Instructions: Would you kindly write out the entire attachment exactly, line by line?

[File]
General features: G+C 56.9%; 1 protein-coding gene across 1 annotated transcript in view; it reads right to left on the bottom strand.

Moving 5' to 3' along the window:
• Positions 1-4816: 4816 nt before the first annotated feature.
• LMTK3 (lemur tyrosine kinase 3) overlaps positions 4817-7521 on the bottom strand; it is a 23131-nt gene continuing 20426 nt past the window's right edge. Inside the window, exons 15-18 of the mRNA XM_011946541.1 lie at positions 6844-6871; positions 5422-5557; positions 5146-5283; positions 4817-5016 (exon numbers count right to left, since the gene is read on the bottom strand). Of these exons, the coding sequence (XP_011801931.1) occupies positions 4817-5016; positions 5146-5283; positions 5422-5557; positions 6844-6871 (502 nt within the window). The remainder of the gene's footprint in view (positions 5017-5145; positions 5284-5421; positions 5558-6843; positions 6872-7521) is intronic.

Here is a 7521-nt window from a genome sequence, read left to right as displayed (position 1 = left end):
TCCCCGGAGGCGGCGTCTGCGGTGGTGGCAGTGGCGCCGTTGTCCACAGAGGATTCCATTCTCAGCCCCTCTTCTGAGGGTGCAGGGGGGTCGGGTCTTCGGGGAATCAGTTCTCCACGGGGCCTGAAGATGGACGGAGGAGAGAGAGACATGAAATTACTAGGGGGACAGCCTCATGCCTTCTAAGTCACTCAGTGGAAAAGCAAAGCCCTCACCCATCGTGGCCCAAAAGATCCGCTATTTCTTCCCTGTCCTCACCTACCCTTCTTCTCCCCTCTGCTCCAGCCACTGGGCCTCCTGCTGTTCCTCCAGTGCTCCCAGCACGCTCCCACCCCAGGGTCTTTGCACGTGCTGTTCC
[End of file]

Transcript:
General features: G+C 56.9%; 1 protein-coding gene across 1 annotated transcript in view; it reads right to left on the bottom strand.

Moving 5' to 3' along the window:
• Positions 1-4816: 4816 nt before the first annotated feature.
• LMTK3 (lemur tyrosine kinase 3) overlaps positions 4817-7521 on the bottom strand; it is a 23131-nt gene continuing 20426 nt past the window's right edge. Inside the window, exons 15-18 of the mRNA XM_011946541.1 lie at positions 6844-6871; positions 5422-5557; positions 5146-5283; positions 4817-5016 (exon numbers count right to left, since the gene is read on the bottom strand). Of these exons, the coding sequence (XP_011801931.1) occupies positions 4817-5016; positions 5146-5283; positions 5422-5557; positions 6844-6871 (502 nt within the window). The remainder of the gene's footprint in view (positions 5017-5145; positions 5284-5421; positions 5558-6843; positions 6872-7521) is intronic.

Here is a 7521-nt window from a genome sequence, read left to right as displayed (position 1 = left end):
TCCCCGGAGGCGGCGTCTGCGGTGGTGGCAGTGGCGCCGTTGTCCACAGAGGATTCCATTCTCAGCCCCTCTTCTGAGGGTGCAGGGGGGTCGGGTCTTCGGGGAATCAGTTCTCCACGGGGCCTGAAGATGGACGGAGGAGAGAGAGACATGAAATTACTAGGGGGACAGCCTCATGCCTTCTAAGTCACTCAGTGGAAAAGCAAAGCCCTCACCCATCGTGGCCCAAAAGATCCGCTATTTCTTCCCTGTCCTCACCTACCCTTCTTCTCCCCTCTGCTCCAGCCACTGGGCCTCCTGCTGTTCCTCCAGTGCTCCCAGCACGCTCCCACCCCAGGGTCTTTGCACGTGCTGTTCC